About this Recording
NA309312 - AUSTEN, J.: Sense and Sensibility (Abridged)

Jane Austen (1775-1817)
Sense and Sensibility


Jane Austen was born in Hampshire in 1775, the seventh of eight children. Her father was a clergyman who ensured that his children were well educated. After a brief spell at boarding school when they were very young, Jane and her sister Cassandra were educated at home. In 1801, Mr. Austen retired and the family moved to Bath. Although Jane Austen never married, she is reputed to have had a romance in 1802, but she parted from her lover, who died the following year. In 1803, she was proposed to by a wealthy Hampshire landowner and after initially accepting his proposal; she refused him the following morning. In 1805, her father died, and she moved with her mother to Southampton and in 1809 to the village of Chawton.

In 1816, Jane Austen became seriously ill, and was taken to Winchester in search of a cure. She died there in 1817. She is remembered by six great novels: Sense and Sensibility (1811), Pride and Prejudice (1813), Mansfield Park (1814), Emma (1816), Northanger Abbey (1818) and Persuasion (1818).

The first draft of Sense and Sensibility was a sketch in letter form, written in 1795 and entitled, Elinor and Marianne. The final version was published at the author's expense by Thomas Egerton, Whitehall, in November 1811. The first edition sold quite quickly: 'It is exhausted,' wrote Jane Austen on 3 July 1813, 'and has brought me £140, besides the copyright, if that should ever be of any value.'

Clearly Elinor and Marianne Dashwood represent the Sense and Sensibility of the title, but it would be quite wrong to conclude that these concepts are fixed and absolute. Jane Austen was far too subtle a novelist for that. The fact is that the two sisters both have tendencies towards sense and sensibility, but Marianne is more susceptible to sensibility and Elinor, to the path dictated by sense. It is not insignificant that it is Elinor who succumbs to romantic love which sweeps aside the constraints of financial prudence, and, at the end of the book, the impetuous Marianne makes a 'sensible' match and marries the man whom she had previously rejected as being too old and infirm, but in whom she discovers the qualities of loyalty, fortitude and good sense.

The book is therefore an exploration of two aspects of the human temperament, but Jane Austen never tries to elevate one above the other. Indeed, the harmony between the sisters at the end of the novel suggests that a happy fusion of sense and sensibility is the ideal. For Jane Austen the marriage of her heroines signals the achievement of personal and social 'adjustment', and in this case the 'adjustment' has been achieved by Elinor's opportunity to abandon her habitual constraint and to indulge her sensibility in her love for Edward, and by Marianne shedding her tendency to excessive, melodramatic romanticism by marrying Colonel Brandon. But of course the equilibrium could not be achieved without elements of both sense and sensibility.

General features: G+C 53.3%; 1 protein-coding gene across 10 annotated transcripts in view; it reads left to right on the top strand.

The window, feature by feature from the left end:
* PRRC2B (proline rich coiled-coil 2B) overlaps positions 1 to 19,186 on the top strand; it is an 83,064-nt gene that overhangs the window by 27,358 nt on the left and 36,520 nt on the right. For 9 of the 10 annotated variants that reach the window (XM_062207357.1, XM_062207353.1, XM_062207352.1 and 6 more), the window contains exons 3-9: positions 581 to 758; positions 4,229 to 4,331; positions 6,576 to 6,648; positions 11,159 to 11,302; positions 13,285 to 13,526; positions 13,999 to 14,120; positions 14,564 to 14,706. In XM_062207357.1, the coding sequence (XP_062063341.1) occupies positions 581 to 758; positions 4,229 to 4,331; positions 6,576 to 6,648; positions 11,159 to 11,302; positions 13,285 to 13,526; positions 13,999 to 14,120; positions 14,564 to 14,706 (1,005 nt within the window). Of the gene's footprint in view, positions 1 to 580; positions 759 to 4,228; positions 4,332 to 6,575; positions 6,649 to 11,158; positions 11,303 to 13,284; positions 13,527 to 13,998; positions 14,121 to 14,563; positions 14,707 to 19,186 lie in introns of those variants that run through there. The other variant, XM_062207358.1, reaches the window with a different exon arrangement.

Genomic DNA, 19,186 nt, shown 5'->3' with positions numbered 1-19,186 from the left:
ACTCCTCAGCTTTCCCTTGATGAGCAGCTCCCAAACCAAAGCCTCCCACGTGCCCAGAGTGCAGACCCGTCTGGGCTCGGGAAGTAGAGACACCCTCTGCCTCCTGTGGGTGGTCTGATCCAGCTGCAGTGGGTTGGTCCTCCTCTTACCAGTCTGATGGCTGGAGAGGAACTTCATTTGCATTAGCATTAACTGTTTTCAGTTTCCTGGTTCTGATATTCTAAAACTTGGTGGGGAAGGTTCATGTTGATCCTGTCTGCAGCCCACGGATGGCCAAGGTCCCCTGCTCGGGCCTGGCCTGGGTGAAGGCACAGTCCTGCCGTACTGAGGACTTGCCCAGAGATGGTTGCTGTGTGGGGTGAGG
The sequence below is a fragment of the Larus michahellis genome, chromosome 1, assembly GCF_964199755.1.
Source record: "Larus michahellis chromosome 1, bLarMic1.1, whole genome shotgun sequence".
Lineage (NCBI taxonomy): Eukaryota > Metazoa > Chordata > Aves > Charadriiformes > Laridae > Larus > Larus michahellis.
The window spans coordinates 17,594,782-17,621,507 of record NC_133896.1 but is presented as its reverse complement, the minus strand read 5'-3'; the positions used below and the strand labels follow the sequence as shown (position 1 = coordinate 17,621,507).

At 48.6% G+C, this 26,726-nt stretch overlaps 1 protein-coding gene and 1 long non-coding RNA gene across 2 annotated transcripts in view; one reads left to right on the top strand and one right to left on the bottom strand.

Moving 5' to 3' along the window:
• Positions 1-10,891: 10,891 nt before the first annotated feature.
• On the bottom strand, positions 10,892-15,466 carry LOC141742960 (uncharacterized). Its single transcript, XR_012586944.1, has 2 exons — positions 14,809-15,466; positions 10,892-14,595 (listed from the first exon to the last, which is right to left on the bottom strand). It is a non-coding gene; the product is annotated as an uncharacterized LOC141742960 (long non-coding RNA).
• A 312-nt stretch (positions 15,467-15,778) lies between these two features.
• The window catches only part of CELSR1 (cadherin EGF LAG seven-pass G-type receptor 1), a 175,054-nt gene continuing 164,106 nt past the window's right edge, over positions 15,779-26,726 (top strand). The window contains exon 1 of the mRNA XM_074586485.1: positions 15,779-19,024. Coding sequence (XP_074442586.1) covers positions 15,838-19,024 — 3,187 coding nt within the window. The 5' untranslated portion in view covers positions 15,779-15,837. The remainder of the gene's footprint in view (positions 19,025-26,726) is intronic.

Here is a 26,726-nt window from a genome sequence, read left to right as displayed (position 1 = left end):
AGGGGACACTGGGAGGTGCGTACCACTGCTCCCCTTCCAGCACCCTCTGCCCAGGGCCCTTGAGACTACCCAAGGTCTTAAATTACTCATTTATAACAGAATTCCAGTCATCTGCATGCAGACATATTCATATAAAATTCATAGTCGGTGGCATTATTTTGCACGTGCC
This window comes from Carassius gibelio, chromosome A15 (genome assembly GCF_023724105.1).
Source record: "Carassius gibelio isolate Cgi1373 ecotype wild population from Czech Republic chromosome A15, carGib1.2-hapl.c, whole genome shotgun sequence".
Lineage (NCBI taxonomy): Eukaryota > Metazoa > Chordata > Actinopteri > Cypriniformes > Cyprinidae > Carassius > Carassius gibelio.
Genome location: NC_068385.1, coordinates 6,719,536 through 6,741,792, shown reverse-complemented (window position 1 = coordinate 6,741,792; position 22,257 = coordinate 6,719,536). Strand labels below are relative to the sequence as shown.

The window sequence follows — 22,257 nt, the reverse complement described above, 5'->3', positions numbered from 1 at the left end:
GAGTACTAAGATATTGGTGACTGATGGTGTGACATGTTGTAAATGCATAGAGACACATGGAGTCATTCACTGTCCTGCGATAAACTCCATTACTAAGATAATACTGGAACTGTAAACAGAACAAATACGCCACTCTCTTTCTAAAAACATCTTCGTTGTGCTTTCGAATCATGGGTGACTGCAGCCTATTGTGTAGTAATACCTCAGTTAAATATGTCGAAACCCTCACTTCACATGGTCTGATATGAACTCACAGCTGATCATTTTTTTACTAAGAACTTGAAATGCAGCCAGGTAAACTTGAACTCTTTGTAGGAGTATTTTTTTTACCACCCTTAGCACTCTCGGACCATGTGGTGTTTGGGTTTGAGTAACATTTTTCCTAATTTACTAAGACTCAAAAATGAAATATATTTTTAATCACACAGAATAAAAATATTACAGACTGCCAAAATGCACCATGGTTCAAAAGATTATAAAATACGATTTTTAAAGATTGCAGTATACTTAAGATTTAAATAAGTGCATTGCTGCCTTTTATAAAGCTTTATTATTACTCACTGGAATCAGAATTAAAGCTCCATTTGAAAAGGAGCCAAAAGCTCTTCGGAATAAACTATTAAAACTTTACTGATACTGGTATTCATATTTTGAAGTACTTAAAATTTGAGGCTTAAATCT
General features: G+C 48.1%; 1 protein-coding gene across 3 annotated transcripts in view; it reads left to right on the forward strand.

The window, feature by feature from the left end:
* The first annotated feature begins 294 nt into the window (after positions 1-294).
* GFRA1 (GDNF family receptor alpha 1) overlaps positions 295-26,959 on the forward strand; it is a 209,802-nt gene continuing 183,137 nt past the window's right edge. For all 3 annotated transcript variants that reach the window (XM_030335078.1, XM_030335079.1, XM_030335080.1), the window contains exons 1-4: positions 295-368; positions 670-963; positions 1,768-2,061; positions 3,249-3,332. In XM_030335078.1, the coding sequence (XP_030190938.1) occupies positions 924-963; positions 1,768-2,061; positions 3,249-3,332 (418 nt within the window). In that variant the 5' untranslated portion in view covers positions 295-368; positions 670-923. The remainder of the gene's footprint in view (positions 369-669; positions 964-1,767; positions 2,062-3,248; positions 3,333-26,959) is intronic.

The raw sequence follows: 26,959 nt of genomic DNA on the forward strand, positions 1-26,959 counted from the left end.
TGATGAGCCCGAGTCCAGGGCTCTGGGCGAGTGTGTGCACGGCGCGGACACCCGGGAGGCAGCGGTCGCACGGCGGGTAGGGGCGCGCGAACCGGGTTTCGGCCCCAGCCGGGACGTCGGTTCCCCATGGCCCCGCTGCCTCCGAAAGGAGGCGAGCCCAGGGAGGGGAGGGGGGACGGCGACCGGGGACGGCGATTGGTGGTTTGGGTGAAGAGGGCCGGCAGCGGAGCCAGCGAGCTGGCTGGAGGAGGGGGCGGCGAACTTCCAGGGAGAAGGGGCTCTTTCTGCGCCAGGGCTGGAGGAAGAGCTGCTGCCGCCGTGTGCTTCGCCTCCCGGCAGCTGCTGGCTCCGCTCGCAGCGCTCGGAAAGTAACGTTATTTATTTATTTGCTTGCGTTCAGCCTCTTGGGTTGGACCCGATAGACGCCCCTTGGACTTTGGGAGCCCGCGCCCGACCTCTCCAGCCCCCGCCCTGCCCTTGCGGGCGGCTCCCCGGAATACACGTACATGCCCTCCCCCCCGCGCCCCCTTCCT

One of the enduring charms of Jane Austen is her use of irony and humor, and although Sense and Sensibility was her first novel, she had already honed her powers of perception and wry wit and combined them with her faultless eye for hypocrisy and avarice. When we overhear the conversation between John and Fanny Dashwood about the financial provision he will make for his mother and sisters, and his eager espousal of his wife's mendacious suggestions, which come in the guise of 'wanting to do the right thing', we know that they will be of little help to the hapless family. They condemn themselves out of their own mouths. Their quite appalling but amusing self-deception is echoed by other characters such as Mrs Ferrars, and the loathsome Miss Steeles, with their ill-concealed vulgarity and grammatical slips. The gossipy and interfering Mrs Jennings and Mrs Palmer, who insists that her abusive husband is a paragon of love and virtue, are equally absurd.

And yet these characters never degenerate into grotesques. Jane Austen's style, as delicate as fine lace, ensures that we are delighted and appalled by turns, and although at times the situations in her novels are unfamiliar, the human emotions and predicaments which she explores with such mastery are as relevant now as they were nearly two hundred years ago, when she wrote about them.

Notes by Heather Godwin

Close the window